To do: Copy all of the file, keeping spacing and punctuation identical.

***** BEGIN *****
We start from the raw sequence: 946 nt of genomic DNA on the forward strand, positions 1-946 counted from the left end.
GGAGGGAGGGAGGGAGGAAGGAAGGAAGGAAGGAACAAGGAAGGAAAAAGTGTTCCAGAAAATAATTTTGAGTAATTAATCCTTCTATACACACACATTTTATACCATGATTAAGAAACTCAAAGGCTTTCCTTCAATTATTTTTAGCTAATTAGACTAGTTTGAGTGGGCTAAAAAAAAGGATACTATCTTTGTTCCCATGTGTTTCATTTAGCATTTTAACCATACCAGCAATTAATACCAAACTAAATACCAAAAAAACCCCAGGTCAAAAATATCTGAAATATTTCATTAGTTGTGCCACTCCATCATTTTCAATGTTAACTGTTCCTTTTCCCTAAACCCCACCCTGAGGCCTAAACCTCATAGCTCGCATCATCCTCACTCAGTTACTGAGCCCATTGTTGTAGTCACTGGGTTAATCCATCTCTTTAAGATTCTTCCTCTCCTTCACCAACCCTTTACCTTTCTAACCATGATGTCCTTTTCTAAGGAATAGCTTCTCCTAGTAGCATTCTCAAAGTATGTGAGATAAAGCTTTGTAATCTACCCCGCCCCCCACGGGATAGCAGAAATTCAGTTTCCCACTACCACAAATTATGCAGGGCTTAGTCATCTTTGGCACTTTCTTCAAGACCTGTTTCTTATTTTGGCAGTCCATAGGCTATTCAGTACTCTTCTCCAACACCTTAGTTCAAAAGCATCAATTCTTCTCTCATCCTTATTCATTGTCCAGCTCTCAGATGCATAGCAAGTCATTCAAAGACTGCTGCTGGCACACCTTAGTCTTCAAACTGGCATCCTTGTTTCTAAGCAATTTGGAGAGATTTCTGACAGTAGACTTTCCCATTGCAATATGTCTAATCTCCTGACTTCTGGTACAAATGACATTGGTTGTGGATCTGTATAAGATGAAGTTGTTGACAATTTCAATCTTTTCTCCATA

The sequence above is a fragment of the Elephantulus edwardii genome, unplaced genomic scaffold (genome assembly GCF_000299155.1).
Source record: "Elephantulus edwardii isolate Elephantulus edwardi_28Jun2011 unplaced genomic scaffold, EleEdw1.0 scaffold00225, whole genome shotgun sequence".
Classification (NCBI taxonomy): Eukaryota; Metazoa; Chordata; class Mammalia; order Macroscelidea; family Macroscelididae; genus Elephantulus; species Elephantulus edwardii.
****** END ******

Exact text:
We start from the raw sequence: 946 nt of genomic DNA on the forward strand, positions 1-946 counted from the left end.
GGAGGGAGGGAGGGAGGAAGGAAGGAAGGAAGGAACAAGGAAGGAAAAAGTGTTCCAGAAAATAATTTTGAGTAATTAATCCTTCTATACACACACATTTTATACCATGATTAAGAAACTCAAAGGCTTTCCTTCAATTATTTTTAGCTAATTAGACTAGTTTGAGTGGGCTAAAAAAAAGGATACTATCTTTGTTCCCATGTGTTTCATTTAGCATTTTAACCATACCAGCAATTAATACCAAACTAAATACCAAAAAAACCCCAGGTCAAAAATATCTGAAATATTTCATTAGTTGTGCCACTCCATCATTTTCAATGTTAACTGTTCCTTTTCCCTAAACCCCACCCTGAGGCCTAAACCTCATAGCTCGCATCATCCTCACTCAGTTACTGAGCCCATTGTTGTAGTCACTGGGTTAATCCATCTCTTTAAGATTCTTCCTCTCCTTCACCAACCCTTTACCTTTCTAACCATGATGTCCTTTTCTAAGGAATAGCTTCTCCTAGTAGCATTCTCAAAGTATGTGAGATAAAGCTTTGTAATCTACCCCGCCCCCCACGGGATAGCAGAAATTCAGTTTCCCACTACCACAAATTATGCAGGGCTTAGTCATCTTTGGCACTTTCTTCAAGACCTGTTTCTTATTTTGGCAGTCCATAGGCTATTCAGTACTCTTCTCCAACACCTTAGTTCAAAAGCATCAATTCTTCTCTCATCCTTATTCATTGTCCAGCTCTCAGATGCATAGCAAGTCATTCAAAGACTGCTGCTGGCACACCTTAGTCTTCAAACTGGCATCCTTGTTTCTAAGCAATTTGGAGAGATTTCTGACAGTAGACTTTCCCATTGCAATATGTCTAATCTCCTGACTTCTGGTACAAATGACATTGGTTGTGGATCTGTATAAGATGAAGTTGTTGACAATTTCAATCTTTTCTCCATA

The sequence above is a fragment of the Elephantulus edwardii genome, unplaced genomic scaffold (genome assembly GCF_000299155.1).
Source record: "Elephantulus edwardii isolate Elephantulus edwardi_28Jun2011 unplaced genomic scaffold, EleEdw1.0 scaffold00225, whole genome shotgun sequence".
Classification (NCBI taxonomy): Eukaryota; Metazoa; Chordata; class Mammalia; order Macroscelidea; family Macroscelididae; genus Elephantulus; species Elephantulus edwardii.